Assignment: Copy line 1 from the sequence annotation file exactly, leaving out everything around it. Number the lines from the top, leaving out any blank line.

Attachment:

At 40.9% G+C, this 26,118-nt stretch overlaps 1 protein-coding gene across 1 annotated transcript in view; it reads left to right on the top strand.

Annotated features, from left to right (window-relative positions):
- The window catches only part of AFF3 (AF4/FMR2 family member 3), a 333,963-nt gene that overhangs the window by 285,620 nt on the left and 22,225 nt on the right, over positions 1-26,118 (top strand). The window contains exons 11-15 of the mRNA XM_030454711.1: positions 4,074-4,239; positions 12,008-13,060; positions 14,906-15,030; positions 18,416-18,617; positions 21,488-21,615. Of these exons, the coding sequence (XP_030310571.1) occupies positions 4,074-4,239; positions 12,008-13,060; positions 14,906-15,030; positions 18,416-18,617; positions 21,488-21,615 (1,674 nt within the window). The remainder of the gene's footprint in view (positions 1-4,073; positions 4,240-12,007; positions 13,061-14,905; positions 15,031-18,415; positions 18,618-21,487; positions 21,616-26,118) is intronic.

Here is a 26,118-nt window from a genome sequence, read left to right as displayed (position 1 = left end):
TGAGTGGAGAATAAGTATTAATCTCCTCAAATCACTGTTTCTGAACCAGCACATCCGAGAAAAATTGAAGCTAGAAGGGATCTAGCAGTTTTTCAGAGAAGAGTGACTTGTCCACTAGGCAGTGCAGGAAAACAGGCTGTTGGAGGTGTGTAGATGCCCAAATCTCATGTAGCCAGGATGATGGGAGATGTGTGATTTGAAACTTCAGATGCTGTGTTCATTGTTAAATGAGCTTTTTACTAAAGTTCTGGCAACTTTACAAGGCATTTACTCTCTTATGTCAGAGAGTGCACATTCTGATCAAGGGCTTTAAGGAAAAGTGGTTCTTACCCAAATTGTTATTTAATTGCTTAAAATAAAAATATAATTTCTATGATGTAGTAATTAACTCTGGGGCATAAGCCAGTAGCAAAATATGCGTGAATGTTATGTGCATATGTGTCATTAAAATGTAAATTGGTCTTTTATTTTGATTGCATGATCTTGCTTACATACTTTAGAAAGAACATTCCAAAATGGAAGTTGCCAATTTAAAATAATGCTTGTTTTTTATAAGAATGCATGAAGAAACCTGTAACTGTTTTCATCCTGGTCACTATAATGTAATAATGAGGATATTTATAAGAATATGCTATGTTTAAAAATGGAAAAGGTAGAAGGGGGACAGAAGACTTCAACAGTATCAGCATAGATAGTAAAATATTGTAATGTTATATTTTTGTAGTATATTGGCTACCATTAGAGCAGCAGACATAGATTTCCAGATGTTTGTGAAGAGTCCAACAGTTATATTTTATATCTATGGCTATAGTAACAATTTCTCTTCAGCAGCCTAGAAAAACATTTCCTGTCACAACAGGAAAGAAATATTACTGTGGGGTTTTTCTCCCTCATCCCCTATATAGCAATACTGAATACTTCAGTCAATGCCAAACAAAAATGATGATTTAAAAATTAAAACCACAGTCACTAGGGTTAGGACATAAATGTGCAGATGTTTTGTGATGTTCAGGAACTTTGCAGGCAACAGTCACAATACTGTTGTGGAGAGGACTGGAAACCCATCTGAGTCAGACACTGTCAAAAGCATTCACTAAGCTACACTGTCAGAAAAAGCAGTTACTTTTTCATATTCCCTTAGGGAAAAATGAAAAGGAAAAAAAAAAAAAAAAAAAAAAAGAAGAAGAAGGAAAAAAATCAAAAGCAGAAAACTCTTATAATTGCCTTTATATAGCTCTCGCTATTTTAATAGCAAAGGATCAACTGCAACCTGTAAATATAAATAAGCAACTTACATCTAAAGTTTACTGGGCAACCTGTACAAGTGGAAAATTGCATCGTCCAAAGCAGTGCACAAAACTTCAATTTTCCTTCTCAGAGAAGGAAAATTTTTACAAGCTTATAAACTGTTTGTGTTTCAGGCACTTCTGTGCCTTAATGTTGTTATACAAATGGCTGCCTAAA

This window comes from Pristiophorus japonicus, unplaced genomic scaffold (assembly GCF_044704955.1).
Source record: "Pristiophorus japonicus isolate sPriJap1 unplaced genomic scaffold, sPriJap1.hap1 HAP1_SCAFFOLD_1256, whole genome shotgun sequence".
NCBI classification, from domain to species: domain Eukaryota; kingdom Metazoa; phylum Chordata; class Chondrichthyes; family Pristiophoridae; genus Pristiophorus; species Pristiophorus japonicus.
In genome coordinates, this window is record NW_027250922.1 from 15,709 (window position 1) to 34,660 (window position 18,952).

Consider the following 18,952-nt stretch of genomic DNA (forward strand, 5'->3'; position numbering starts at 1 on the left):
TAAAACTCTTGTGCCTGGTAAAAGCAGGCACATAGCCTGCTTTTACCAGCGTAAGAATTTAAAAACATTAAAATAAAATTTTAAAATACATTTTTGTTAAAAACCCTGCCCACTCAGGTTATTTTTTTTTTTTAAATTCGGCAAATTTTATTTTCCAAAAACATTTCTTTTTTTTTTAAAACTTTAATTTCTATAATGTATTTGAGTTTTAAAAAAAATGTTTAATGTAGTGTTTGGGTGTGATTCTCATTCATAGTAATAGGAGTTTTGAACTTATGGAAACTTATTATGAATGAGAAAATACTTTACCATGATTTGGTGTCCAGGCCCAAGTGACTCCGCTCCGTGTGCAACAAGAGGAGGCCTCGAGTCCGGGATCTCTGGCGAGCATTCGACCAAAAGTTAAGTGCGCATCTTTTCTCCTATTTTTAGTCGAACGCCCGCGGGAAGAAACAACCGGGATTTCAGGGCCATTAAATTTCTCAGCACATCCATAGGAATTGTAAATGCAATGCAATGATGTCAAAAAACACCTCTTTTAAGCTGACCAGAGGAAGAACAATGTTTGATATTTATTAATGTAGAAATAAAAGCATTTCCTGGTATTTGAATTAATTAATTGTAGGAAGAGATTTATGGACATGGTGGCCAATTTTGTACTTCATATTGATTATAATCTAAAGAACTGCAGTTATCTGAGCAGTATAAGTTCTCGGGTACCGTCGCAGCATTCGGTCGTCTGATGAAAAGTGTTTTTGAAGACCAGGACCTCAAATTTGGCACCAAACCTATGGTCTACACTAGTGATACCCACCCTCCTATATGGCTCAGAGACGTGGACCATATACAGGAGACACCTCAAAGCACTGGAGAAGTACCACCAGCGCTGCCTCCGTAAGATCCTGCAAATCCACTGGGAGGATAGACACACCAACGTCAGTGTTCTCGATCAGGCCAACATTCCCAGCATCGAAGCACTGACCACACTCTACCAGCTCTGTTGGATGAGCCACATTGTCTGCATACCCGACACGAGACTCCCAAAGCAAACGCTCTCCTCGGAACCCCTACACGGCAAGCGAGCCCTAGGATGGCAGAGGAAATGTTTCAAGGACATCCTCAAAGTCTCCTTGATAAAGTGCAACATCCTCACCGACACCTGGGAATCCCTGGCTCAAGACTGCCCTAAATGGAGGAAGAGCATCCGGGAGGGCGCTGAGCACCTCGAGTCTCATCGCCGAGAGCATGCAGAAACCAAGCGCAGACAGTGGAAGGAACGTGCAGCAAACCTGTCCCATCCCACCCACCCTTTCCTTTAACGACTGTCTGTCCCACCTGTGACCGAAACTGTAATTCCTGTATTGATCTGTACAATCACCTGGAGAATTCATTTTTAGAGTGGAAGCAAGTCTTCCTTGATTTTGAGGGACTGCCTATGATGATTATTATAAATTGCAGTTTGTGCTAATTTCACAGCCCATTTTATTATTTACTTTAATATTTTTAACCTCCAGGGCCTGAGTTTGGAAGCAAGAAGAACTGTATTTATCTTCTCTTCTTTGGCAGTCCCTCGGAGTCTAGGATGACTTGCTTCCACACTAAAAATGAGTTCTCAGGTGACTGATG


At 40.9% G+C, this 26,118-nt stretch overlaps 1 protein-coding gene across 1 annotated transcript in view; it reads left to right on the top strand.